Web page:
Wednesday, December 30, 2009

Treasuries Set for Worst Year Since 1978 as U.S. Steps Up Sales


Treasuries headed for the worst year since at least 1978 as the U.S. stepped up debt sales to help spur growth in an economy recovering from its deepest recession in six decades.

U.S. seven-year notes were little changed before today’s $32 billion sale of the securities, the last of three auctions this week totaling $118 billion. The Treasury sold a record- tying $42 billion of five-year securities yesterday and $44 billion in two-year notes on Dec. 28. U.S. government securities have fallen 3.6 percent this year, according to Bank of America Merrill Lynch indexes, the worst annual performance since at least 1978, when Merrill began collecting the data.

“It’s the last hoop the market has to jump through in 2009,” said James Collins, an interest-rate strategist in the futures group in Chicago at Citigroup Inc., one of 18 primary dealers obliged to participate in the Treasury’s auctions. “Yields have been trending higher. It’s been a response to increased supply.”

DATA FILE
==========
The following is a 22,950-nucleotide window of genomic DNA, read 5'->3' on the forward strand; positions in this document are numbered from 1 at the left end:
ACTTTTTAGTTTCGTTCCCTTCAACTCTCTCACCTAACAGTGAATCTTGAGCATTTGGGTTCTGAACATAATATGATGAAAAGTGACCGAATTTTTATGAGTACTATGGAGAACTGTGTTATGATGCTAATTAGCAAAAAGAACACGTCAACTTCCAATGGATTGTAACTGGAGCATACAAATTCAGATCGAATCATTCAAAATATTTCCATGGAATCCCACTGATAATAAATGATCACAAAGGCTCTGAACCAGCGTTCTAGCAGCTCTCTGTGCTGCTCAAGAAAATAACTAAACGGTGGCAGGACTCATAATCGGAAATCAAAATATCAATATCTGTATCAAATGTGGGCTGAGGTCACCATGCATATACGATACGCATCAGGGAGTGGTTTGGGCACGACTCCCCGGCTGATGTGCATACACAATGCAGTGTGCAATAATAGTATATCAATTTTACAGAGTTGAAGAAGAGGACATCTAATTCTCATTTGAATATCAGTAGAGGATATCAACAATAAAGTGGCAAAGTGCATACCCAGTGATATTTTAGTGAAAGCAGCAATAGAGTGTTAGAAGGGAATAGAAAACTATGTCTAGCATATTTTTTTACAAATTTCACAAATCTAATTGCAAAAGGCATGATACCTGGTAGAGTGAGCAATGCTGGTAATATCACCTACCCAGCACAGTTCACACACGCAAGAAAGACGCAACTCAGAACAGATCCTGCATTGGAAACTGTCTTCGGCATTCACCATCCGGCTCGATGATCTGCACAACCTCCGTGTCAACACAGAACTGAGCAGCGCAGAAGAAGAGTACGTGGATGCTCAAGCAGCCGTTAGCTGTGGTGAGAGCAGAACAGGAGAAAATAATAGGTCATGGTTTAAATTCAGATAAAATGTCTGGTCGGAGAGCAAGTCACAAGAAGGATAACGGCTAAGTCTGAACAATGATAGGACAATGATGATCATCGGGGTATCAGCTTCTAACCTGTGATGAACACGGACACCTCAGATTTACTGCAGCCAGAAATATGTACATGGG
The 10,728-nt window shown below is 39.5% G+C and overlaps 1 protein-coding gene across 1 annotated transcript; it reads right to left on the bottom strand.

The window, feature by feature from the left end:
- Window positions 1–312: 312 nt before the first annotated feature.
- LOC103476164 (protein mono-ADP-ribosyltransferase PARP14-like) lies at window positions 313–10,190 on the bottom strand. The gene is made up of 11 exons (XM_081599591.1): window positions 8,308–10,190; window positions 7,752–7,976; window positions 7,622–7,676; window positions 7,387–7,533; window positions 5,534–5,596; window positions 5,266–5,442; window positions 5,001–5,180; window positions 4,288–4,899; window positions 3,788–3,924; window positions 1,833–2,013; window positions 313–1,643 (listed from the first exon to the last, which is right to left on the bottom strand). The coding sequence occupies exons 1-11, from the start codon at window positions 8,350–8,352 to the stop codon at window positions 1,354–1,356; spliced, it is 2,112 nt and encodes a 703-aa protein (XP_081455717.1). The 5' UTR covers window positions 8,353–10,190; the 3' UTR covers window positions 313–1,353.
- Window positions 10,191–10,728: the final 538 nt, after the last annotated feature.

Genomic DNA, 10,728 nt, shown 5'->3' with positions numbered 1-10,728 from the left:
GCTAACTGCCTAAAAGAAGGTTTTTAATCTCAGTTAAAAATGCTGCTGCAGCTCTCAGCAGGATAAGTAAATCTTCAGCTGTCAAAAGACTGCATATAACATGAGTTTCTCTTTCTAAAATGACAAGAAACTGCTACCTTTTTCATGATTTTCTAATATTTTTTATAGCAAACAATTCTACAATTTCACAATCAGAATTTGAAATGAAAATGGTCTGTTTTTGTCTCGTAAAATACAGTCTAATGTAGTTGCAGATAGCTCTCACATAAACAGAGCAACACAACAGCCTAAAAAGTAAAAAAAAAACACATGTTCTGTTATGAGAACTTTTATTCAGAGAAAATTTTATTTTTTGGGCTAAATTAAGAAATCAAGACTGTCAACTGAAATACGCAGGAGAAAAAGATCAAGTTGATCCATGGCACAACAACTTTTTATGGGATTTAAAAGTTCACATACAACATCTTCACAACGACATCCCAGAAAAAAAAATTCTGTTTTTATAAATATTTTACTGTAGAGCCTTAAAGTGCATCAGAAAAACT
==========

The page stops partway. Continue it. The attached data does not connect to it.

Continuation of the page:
The yield on the benchmark 10-year note was little changed at 3.80 percent at 9:24 a.m. in New York, according to BGCantor Market Data. The yield has increased 1.58 percentage points this year. The 3.375 percent debt due in November 2019 fell 1/32, or 31 cents per $1,000 face amount, to 96 17/32. The yield on a seven-year note was little changed at 3.31 percent.

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